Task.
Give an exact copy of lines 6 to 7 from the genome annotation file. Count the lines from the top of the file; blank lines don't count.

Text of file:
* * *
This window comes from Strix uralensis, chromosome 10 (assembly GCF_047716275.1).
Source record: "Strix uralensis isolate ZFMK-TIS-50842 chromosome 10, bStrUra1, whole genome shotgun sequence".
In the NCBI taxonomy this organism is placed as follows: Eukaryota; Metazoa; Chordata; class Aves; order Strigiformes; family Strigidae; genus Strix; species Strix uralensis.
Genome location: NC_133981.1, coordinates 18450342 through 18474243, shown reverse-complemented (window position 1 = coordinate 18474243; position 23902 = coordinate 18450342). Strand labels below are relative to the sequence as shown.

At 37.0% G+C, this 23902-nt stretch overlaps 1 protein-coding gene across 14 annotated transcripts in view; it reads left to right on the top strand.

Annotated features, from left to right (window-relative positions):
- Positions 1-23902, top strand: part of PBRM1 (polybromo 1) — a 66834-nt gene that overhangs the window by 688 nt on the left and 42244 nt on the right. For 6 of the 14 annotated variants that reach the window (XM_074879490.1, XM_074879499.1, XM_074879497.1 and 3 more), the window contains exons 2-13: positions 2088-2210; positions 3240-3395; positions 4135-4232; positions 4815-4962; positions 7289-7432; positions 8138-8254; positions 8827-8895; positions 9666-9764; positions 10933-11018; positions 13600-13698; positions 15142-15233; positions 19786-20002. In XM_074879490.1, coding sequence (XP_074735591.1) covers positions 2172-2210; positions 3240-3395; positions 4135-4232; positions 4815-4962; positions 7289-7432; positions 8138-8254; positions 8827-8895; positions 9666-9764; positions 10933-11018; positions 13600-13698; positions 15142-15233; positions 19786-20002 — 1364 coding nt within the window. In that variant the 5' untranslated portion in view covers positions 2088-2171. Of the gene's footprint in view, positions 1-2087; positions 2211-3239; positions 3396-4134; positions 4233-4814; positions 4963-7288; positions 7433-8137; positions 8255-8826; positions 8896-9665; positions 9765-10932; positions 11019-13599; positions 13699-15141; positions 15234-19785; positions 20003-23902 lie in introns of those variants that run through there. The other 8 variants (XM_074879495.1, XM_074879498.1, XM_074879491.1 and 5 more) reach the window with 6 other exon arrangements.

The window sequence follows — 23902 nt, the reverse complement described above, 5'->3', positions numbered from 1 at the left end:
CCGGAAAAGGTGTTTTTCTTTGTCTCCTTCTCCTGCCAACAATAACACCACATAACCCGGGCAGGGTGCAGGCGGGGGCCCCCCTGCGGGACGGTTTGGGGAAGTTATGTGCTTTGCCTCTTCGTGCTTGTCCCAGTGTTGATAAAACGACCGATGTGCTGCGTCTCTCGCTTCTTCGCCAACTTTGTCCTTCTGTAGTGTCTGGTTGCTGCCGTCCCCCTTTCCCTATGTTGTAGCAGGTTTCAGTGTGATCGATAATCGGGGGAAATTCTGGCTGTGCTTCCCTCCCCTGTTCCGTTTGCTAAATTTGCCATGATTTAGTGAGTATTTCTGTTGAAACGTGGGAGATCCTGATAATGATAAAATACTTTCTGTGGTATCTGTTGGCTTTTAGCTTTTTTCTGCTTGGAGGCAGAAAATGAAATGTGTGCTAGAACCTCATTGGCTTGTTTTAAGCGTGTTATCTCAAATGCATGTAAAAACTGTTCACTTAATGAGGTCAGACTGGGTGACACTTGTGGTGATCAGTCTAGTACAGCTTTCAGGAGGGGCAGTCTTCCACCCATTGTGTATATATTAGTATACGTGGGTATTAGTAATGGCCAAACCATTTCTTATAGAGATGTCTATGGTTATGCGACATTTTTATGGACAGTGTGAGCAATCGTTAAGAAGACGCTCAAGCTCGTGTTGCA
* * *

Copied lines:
Annotated features, from left to right (window-relative positions):
- Positions 1-23902, top strand: part of PBRM1 (polybromo 1) — a 66834-nt gene that overhangs the window by 688 nt on the left and 42244 nt on the right. For 6 of the 14 annotated variants that reach the window (XM_074879490.1, XM_074879499.1, XM_074879497.1 and 3 more), the window contains exons 2-13: positions 2088-2210; positions 3240-3395; positions 4135-4232; positions 4815-4962; positions 7289-7432; positions 8138-8254; positions 8827-8895; positions 9666-9764; positions 10933-11018; positions 13600-13698; positions 15142-15233; positions 19786-20002. In XM_074879490.1, coding sequence (XP_074735591.1) covers positions 2172-2210; positions 3240-3395; positions 4135-4232; positions 4815-4962; positions 7289-7432; positions 8138-8254; positions 8827-8895; positions 9666-9764; positions 10933-11018; positions 13600-13698; positions 15142-15233; positions 19786-20002 — 1364 coding nt within the window. In that variant the 5' untranslated portion in view covers positions 2088-2171. Of the gene's footprint in view, positions 1-2087; positions 2211-3239; positions 3396-4134; positions 4233-4814; positions 4963-7288; positions 7433-8137; positions 8255-8826; positions 8896-9665; positions 9765-10932; positions 11019-13599; positions 13699-15141; positions 15234-19785; positions 20003-23902 lie in introns of those variants that run through there. The other 8 variants (XM_074879495.1, XM_074879498.1, XM_074879491.1 and 5 more) reach the window with 6 other exon arrangements.